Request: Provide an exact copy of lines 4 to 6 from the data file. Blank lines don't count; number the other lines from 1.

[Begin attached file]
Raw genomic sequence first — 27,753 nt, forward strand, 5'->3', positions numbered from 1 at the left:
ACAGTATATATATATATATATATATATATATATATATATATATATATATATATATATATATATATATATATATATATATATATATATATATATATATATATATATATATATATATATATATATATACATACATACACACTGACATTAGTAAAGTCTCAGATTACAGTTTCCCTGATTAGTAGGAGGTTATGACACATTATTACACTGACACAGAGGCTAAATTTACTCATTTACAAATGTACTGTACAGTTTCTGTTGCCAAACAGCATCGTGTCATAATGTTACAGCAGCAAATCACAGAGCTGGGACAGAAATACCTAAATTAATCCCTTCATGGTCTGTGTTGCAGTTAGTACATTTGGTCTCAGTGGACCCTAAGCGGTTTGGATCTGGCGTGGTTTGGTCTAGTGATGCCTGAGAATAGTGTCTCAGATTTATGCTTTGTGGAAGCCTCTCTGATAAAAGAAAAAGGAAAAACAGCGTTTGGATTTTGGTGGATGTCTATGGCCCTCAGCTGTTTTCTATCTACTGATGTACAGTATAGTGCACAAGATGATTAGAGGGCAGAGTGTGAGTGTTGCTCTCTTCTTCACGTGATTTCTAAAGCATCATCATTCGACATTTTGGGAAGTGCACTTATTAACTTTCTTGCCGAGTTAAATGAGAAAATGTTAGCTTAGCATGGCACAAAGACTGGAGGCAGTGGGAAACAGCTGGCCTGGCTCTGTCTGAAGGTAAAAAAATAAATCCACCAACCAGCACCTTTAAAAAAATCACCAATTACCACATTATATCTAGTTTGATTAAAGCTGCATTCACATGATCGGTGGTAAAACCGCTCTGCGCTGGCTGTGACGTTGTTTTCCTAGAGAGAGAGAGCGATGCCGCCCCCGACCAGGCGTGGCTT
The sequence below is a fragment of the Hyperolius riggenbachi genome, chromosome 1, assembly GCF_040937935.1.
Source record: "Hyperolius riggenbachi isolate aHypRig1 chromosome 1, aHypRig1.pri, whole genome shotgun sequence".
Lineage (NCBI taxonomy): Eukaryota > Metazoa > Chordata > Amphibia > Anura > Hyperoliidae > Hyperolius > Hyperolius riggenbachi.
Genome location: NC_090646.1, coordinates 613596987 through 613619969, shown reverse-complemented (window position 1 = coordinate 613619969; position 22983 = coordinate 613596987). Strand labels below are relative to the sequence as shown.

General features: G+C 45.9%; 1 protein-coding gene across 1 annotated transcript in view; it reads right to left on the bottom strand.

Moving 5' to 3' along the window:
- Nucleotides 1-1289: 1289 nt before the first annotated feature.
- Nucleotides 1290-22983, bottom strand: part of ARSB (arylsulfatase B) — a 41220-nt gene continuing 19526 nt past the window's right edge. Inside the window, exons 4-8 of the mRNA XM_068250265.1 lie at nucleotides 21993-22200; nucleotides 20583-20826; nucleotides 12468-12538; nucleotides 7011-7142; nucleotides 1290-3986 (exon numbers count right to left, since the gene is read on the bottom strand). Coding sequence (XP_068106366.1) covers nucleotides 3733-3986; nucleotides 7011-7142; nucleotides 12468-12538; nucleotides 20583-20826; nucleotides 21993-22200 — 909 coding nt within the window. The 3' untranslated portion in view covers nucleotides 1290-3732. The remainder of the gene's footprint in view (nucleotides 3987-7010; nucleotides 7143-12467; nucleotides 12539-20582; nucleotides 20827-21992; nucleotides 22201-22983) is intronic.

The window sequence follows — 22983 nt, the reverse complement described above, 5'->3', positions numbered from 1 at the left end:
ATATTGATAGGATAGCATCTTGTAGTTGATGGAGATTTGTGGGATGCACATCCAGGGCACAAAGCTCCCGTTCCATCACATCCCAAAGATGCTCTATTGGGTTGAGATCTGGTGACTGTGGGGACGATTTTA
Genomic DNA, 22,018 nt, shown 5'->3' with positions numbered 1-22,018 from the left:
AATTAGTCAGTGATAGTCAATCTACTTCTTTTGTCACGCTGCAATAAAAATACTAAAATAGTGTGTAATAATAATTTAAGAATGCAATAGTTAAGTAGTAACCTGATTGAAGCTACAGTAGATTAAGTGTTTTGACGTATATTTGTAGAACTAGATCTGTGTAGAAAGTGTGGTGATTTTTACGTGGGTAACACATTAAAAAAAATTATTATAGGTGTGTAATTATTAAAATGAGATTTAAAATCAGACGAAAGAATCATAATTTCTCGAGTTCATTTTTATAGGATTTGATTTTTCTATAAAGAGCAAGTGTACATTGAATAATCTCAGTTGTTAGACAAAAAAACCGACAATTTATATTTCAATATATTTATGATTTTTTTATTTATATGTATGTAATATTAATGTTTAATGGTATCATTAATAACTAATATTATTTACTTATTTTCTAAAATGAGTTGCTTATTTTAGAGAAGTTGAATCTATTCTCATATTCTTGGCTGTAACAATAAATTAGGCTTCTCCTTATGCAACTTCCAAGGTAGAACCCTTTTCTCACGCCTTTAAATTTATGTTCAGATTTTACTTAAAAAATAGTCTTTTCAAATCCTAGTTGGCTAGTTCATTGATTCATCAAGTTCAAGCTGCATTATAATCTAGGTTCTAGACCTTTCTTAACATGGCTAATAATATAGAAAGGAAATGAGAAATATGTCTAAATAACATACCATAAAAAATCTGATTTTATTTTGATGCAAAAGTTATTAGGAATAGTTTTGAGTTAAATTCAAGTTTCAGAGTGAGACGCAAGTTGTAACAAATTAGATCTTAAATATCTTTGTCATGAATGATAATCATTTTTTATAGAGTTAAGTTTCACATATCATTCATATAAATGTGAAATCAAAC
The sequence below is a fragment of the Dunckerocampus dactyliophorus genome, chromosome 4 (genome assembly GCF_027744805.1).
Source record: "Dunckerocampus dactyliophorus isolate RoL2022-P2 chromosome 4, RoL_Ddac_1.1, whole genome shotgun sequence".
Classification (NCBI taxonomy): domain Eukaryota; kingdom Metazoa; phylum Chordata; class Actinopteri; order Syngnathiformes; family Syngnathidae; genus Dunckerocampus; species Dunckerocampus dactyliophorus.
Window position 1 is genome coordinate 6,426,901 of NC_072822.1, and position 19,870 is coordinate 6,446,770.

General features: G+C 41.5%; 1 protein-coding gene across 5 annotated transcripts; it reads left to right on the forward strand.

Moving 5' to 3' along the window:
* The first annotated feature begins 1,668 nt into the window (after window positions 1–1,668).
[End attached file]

Source record: "Hyperolius riggenbachi isolate aHypRig1 chromosome 1, aHypRig1.pri, whole genome shotgun sequence".
Lineage (NCBI taxonomy): Eukaryota > Metazoa > Chordata > Amphibia > Anura > Hyperoliidae > Hyperolius > Hyperolius riggenbachi.
Genome location: NC_090646.1, coordinates 613596987 through 613619969, shown reverse-complemented (window position 1 = coordinate 613619969; position 22983 = coordinate 613596987). Strand labels below are relative to the sequence as shown.